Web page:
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Mayor's plan would halt 'hated ticket guarantee'

SAN DIEGO -- Mayor Dick Murphy offered a proposal Wednesday
to settle a nasty legal fight between the city and the Chargers.

A team spokesman said he was encouraged even though the lengthy
plan didn't guarantee a new stadium.

Basically, the proposal would redo the city's controversial 1995
lease with the team. By removing some of the terms that have
angered taxpayers, the deal could help the team get a measure for a new
stadium on the ballot in 2006.

Murphy proposed an immediate end to a ticket guarantee and asked
the Chargers to drop a lawsuit against the city seeking to validate
the team's right to exercise an "out" clause in the current lease. The
Chargers must agree to play in San Diego at least through 2008 and
forfeit their rights to renegotiate the lease.

The Chargers also could not negotiate with other cities before
January 2007. If the team leaves San Diego after 2008, it would
have to pay a termination fee of more than $57 million to help
retire bonds that helped pay for a previous stadium expansion.

"This is the last, best hope to reach agreement to what we
think is fair to both sides, and we certainly hope and expect that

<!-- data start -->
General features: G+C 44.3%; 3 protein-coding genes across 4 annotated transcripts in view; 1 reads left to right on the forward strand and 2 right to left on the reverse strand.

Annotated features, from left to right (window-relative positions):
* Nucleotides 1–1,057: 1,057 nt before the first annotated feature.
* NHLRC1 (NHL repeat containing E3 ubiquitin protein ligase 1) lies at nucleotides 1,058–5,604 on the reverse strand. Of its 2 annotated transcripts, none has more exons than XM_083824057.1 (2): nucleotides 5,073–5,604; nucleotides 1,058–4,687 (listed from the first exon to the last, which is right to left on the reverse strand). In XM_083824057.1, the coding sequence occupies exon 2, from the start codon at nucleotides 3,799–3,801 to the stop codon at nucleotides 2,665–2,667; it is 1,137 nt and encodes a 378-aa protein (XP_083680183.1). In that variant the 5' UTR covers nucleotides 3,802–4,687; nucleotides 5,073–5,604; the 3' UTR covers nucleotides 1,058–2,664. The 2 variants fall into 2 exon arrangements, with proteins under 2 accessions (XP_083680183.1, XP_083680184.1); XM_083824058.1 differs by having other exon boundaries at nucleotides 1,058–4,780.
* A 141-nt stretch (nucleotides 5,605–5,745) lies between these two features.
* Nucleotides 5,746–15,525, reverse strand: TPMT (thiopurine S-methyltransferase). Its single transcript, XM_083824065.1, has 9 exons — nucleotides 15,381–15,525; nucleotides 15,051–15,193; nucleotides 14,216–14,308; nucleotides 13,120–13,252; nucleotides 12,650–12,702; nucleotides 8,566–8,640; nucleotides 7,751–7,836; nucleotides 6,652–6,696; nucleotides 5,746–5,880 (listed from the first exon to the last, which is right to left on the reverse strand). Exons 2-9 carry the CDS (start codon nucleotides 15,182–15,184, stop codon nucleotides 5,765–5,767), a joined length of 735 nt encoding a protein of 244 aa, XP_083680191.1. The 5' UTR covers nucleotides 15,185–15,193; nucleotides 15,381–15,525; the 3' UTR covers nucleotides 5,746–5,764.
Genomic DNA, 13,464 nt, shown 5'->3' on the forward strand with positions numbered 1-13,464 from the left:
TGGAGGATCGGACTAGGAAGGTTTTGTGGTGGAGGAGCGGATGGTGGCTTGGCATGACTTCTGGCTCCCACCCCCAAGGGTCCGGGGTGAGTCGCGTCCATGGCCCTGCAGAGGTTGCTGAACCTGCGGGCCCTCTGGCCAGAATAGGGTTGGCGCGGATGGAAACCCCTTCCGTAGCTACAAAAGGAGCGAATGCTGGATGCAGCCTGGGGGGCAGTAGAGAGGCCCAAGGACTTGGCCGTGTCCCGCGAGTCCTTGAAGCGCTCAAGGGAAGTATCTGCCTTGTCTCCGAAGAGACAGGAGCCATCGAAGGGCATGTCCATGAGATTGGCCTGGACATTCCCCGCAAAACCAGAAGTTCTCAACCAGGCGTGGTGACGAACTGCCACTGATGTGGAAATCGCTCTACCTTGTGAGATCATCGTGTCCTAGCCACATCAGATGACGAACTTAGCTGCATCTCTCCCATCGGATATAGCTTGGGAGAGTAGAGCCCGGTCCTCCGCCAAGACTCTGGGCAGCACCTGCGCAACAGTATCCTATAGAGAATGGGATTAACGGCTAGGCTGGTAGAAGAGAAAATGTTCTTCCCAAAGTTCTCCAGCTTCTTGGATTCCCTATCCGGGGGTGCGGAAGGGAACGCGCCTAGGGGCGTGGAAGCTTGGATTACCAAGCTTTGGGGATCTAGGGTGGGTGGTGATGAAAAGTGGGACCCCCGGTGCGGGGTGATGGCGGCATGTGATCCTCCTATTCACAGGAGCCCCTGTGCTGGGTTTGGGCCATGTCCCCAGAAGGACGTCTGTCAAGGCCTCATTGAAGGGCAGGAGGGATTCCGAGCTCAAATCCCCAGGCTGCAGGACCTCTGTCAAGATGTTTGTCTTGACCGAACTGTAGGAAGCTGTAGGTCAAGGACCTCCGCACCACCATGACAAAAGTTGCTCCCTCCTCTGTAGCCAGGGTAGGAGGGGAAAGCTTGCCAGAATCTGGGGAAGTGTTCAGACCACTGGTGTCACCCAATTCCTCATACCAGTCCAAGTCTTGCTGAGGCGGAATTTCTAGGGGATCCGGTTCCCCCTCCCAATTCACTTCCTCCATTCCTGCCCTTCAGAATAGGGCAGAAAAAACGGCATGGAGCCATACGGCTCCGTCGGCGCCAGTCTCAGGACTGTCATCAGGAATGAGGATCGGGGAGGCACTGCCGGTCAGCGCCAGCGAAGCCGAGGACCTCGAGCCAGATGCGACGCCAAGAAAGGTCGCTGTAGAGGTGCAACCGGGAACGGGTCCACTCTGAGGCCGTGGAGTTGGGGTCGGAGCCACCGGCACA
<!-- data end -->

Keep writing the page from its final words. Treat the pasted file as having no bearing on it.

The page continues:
the Chargers will agree to this," city councilman Michael Zucchet
said. Zucchet recently was added to the city's negotiating team.

Mark Fabiani, the Chargers' lead negotiator, said the team was
"very encouraged" by Murphy's plan.

The proposal still must be approved by the City Council and
formally presented to the Chargers.

"I don't want to jump the gun and accept something that hasn't
been offered," Fabiani said. "Presuming it comes to us in a form
that resembles this, I think you can say we're very positive about
it."

The City Council has scheduled a public hearing for Monday.

The ticket guarantee has caused friction ever since it was
included in a new stadium lease in 1995. Since 1997, when Qualcomm
Stadium was expanded, the city has guaranteed the Chargers revenue
equivalent to the sale of 60,000 general admission seats. That
clause has cost the city $36.4 million for unsold tickets.

"If this settlement is approved, we will turn the page on one
of the darkest chapters in San Diego sports history, namely, the
hated ticket guarantee," Murphy said.

Said Zucchet: "The city of San Diego will never again purchase
tickets for football games."